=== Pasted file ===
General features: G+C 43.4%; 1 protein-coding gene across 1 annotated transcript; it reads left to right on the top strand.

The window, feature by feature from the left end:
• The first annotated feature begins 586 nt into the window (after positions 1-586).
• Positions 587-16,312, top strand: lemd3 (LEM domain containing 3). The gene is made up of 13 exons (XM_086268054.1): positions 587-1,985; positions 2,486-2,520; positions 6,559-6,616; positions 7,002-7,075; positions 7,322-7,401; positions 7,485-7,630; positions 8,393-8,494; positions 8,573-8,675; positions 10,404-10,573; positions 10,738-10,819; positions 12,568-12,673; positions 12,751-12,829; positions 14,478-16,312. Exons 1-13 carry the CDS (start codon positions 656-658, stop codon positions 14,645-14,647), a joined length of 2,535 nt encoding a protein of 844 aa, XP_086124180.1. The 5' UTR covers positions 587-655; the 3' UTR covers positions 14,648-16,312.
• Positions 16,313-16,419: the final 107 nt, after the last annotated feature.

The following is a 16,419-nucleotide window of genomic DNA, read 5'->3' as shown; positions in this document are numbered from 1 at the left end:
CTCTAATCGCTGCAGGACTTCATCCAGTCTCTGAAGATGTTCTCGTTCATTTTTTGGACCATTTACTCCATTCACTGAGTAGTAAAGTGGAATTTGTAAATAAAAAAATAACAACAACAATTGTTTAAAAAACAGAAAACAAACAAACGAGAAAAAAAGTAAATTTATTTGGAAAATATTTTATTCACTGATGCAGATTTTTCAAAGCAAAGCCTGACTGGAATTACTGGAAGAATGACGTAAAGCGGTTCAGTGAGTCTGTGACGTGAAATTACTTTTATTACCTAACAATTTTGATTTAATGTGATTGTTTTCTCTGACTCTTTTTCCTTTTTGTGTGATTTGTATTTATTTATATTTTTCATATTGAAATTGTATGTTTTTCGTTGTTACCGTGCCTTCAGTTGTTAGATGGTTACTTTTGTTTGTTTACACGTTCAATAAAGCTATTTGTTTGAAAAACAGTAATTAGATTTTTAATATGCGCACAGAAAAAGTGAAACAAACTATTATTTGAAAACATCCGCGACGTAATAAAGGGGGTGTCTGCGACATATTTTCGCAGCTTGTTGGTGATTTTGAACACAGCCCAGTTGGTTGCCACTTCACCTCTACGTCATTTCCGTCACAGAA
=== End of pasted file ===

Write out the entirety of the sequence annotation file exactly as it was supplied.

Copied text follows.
General features: G+C 43.4%; 1 protein-coding gene across 1 annotated transcript; it reads left to right on the top strand.

The window, feature by feature from the left end:
• The first annotated feature begins 586 nt into the window (after positions 1-586).
• Positions 587-16,312, top strand: lemd3 (LEM domain containing 3). The gene is made up of 13 exons (XM_086268054.1): positions 587-1,985; positions 2,486-2,520; positions 6,559-6,616; positions 7,002-7,075; positions 7,322-7,401; positions 7,485-7,630; positions 8,393-8,494; positions 8,573-8,675; positions 10,404-10,573; positions 10,738-10,819; positions 12,568-12,673; positions 12,751-12,829; positions 14,478-16,312. Exons 1-13 carry the CDS (start codon positions 656-658, stop codon positions 14,645-14,647), a joined length of 2,535 nt encoding a protein of 844 aa, XP_086124180.1. The 5' UTR covers positions 587-655; the 3' UTR covers positions 14,648-16,312.
• Positions 16,313-16,419: the final 107 nt, after the last annotated feature.

The following is a 16,419-nucleotide window of genomic DNA, read 5'->3' as shown; positions in this document are numbered from 1 at the left end:
CTCTAATCGCTGCAGGACTTCATCCAGTCTCTGAAGATGTTCTCGTTCATTTTTTGGACCATTTACTCCATTCACTGAGTAGTAAAGTGGAATTTGTAAATAAAAAAATAACAACAACAATTGTTTAAAAAACAGAAAACAAACAAACGAGAAAAAAAGTAAATTTATTTGGAAAATATTTTATTCACTGATGCAGATTTTTCAAAGCAAAGCCTGACTGGAATTACTGGAAGAATGACGTAAAGCGGTTCAGTGAGTCTGTGACGTGAAATTACTTTTATTACCTAACAATTTTGATTTAATGTGATTGTTTTCTCTGACTCTTTTTCCTTTTTGTGTGATTTGTATTTATTTATATTTTTCATATTGAAATTGTATGTTTTTCGTTGTTACCGTGCCTTCAGTTGTTAGATGGTTACTTTTGTTTGTTTACACGTTCAATAAAGCTATTTGTTTGAAAAACAGTAATTAGATTTTTAATATGCGCACAGAAAAAGTGAAACAAACTATTATTTGAAAACATCCGCGACGTAATAAAGGGGGTGTCTGCGACATATTTTCGCAGCTTGTTGGTGATTTTGAACACAGCCCAGTTGGTTGCCACTTCACCTCTACGTCATTTCCGTCACAGAA